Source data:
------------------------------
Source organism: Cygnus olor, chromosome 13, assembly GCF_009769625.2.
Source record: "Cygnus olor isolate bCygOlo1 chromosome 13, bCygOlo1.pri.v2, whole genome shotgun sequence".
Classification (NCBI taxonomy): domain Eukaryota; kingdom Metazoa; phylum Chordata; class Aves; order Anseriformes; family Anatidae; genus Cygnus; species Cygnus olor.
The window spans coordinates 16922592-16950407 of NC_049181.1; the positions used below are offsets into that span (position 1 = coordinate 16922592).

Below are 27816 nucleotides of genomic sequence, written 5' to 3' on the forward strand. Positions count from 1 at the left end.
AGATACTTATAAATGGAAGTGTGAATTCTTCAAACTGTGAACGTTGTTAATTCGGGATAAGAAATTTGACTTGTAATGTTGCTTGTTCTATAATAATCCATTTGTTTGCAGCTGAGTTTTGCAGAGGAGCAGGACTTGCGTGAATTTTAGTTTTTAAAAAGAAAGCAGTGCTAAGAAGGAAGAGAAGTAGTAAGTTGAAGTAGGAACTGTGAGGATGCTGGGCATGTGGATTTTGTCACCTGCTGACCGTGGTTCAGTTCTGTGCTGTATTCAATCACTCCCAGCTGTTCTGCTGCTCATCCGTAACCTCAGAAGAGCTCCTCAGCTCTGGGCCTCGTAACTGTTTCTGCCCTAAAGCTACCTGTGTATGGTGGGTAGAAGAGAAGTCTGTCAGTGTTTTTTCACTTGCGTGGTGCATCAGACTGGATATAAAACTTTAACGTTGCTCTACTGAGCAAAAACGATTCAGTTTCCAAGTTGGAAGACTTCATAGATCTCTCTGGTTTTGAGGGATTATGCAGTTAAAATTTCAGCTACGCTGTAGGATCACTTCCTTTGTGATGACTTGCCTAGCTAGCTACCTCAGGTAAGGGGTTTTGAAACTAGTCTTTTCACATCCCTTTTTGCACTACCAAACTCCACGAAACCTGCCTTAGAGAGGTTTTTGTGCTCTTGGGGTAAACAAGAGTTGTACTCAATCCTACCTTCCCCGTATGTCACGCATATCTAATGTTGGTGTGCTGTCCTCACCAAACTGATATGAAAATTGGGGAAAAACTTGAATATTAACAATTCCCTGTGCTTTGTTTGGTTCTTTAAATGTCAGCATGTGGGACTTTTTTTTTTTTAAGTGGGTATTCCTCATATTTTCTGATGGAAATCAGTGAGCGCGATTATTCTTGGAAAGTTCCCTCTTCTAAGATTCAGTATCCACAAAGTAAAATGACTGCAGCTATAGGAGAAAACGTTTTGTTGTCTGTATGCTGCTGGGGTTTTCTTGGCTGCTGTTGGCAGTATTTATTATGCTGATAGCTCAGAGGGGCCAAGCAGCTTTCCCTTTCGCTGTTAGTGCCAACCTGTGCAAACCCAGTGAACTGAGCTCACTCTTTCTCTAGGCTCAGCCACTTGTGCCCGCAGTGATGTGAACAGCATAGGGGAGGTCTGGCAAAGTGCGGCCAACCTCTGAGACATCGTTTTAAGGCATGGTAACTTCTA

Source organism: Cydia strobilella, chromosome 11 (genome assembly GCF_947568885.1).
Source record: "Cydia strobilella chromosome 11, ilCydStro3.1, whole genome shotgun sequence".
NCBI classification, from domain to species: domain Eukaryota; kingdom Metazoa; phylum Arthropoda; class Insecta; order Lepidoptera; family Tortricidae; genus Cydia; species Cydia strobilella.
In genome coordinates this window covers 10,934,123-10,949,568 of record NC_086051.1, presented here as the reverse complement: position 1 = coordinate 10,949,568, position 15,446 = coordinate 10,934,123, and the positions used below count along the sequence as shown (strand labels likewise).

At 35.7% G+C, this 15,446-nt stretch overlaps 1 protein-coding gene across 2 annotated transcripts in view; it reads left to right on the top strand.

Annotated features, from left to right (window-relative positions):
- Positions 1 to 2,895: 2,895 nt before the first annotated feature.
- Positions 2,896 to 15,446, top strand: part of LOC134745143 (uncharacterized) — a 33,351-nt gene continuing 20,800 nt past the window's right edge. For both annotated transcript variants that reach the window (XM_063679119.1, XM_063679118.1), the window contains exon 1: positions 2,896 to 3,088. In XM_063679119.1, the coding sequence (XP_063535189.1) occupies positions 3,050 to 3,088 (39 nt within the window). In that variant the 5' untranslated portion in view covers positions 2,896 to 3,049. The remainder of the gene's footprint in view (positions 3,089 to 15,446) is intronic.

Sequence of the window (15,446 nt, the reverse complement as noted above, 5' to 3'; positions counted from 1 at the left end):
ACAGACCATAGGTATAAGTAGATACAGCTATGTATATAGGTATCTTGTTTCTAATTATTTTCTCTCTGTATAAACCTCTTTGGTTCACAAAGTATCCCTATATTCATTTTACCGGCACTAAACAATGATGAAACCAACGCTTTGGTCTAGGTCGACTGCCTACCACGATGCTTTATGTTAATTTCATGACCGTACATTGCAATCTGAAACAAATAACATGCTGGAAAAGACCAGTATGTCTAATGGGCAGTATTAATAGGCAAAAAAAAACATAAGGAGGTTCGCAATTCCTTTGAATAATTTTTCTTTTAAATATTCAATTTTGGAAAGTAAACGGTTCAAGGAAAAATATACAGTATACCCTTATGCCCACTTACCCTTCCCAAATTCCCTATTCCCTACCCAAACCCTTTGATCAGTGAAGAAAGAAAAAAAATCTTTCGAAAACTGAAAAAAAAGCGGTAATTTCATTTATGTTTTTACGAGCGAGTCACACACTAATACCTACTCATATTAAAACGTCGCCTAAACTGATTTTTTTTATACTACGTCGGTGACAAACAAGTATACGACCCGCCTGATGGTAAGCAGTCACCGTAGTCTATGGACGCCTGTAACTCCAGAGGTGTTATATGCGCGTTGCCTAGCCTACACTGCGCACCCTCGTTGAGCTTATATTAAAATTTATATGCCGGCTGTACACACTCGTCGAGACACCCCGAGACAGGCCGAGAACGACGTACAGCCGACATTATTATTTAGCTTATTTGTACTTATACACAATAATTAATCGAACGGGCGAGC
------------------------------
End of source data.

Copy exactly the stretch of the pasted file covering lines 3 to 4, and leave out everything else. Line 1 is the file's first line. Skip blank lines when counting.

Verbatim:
Classification (NCBI taxonomy): domain Eukaryota; kingdom Metazoa; phylum Chordata; class Aves; order Anseriformes; family Anatidae; genus Cygnus; species Cygnus olor.
The window spans coordinates 16922592-16950407 of NC_049181.1; the positions used below are offsets into that span (position 1 = coordinate 16922592).